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Is an email binding?
March 23, 2011 11:26 AM   Subscribe

Can someone renew their lease via email? In California.

I've been living at a house for almost 3 years. I signed a lease for the first year, but haven't signed since then. I knew this was always an unconventional arrangement. I assumed I could move out whenever without being liable, however, he says that I am bound by an email I sent agreeing to another lease. Is this possible?
posted by garuda to Law & Government (9 answers total) 1 user marked this as a favorite
 
The terms of the lease may determine this. I've only signed a lease once, but it explicitly states that it automatically renews unless I or my landlord informs the other party otherwise within a specific timeframe. You explicitly renewed; the usual "check with a lawyer" caveat applies, but if you want a non-lawyer's answer: yes, an email can absolutely be binding.
posted by Tomorrowful at 11:34 AM on March 23, 2011


What does your original lease say about what happens when that lease runs out? Some leases say that they renew automatically, while some say that they become month-to-month.

What did your email to him say? Were you like "I, garuda, hereby renew my lease with Landlord as of such-and-such date"? Or were you like, "Hey, I haven't received a lease renewal yet, could please mail it to me because I do intend to renew"?
posted by thebazilist at 11:37 AM on March 23, 2011


There is nothing in the lease with regards to renewal. The only official lease I signed was through september 2009.

The email went as follows:
My answer is that I would like to stay here for another academic year, if it isn't too late.
?

To which he replied:

Delighted to hear. You may indeed. I’m confirm with a written extension shortly.

I never heard back from him after that wrt this.
posted by garuda at 11:53 AM on March 23, 2011


IANAL but I don't think that's going to stand up in court. I've been sued by a scummy landlord in the past (for something unrelated) and beat him in small claims without a lawyer. Don't get intimidated.

I did find this in here:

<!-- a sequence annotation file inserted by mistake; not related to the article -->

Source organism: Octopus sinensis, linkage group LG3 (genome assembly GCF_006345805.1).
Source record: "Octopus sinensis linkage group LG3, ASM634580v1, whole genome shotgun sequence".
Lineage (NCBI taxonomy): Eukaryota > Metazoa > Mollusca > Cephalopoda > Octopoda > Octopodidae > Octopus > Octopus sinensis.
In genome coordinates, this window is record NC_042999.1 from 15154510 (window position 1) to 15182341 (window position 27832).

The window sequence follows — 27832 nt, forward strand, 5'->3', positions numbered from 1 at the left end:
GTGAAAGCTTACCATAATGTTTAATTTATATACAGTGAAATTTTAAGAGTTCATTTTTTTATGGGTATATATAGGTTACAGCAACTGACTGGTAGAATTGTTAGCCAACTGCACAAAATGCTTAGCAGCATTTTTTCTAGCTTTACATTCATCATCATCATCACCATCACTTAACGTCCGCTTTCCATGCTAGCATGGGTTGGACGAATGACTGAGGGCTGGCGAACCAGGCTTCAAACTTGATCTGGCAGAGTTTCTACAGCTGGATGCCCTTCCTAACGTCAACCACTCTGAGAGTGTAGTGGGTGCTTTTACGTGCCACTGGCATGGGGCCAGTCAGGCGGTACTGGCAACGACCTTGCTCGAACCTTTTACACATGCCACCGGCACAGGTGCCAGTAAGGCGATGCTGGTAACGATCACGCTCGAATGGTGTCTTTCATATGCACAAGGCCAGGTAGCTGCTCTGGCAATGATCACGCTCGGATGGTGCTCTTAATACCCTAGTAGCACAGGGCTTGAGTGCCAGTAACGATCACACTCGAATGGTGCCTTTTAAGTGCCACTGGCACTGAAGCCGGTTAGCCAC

If the rental agreement is oral, the landlord or the landlord's agent must give the tenant, within 15 days, a written statement containing the information in the foregoing three bullet points [as in the rental agreement]. The tenant may request a copy of this written statement each year thereafter.
posted by MillMan at 12:12 PM on March 23, 2011


All my leases in CA have transferred automatically to a month to month lease after the first year (so your situation doesn't actually seem unconventional).

That email doesn't seem to be a contract it seems to be an indication of a desire to start a new contract there are no terms discussed. But IANAL.

Find your local tenants right org, talk to them.
posted by bitdamaged at 12:15 PM on March 23, 2011 [1 favorite]


You also appear to have stated interest in "an academic year" which might not be a calendar year. I'd contact a lawyer familiar with landlord-tenant law to review your circumstances and your original lease agreement which might have language specifying how renewals are supposed to be done. Because of the way you wrote the email, and because his response seems to indicate some further action was supposed to occur, it's not clear that this is an agreement. A decent lawyer should be able to demonstrate enough ambiguity in these facts to negotiate reasonable terms for a walk-away.
posted by Hylas at 12:38 PM on March 23, 2011


"My answer is that I would like to stay here for another academic year, if it isn't too late.?"

If this is what you said, and nothing more, then regardless of what CA law considers signing a lease, you didn't sign a lease or even suggest you had intent to sign a lease, you asked a question.

Regarding the technicality of the lease itself - I can only speak about NY, but in housing court here, without a signed lease with your signature and the landlords, there is no lease.
posted by jardinier at 12:49 PM on March 23, 2011


I can only supply an anecdote: I've been in my house for 10 years. After year two, the landlord asked if I wanted to stay. I said yes, and she said she'd work on getting the renewal to me. (She lived 100 miles away and was going to mail it.) She never did mail it, and I never did follow up.

Despite the fact that we communicated by email about renewing, the fact that a new lease was never signed basically meant that my lease reverted to month-to-month.

It didn't matter at the time, but I got screwed in the end. About 7 years later, she decided that I would be responsible for the entirety of the city services bill. (She had always paid everything but the water consumption.) Because I had no lease in place, but was technically month to month, there was nothing I could do about it.
posted by mudpuppie at 1:04 PM on March 23, 2011


YOU DO NOT NEED TO SIGN A RENEWAL IN CALIFORNIA. YO!

If you feel like it, and something comes in the mail for you to consider - worry about it then.

But by law, you are now month to month indefinitely or until you give notice.

Read the pertinent tenant reg on the CA.GOV website!
posted by jbenben at 8:09 PM on March 23, 2011


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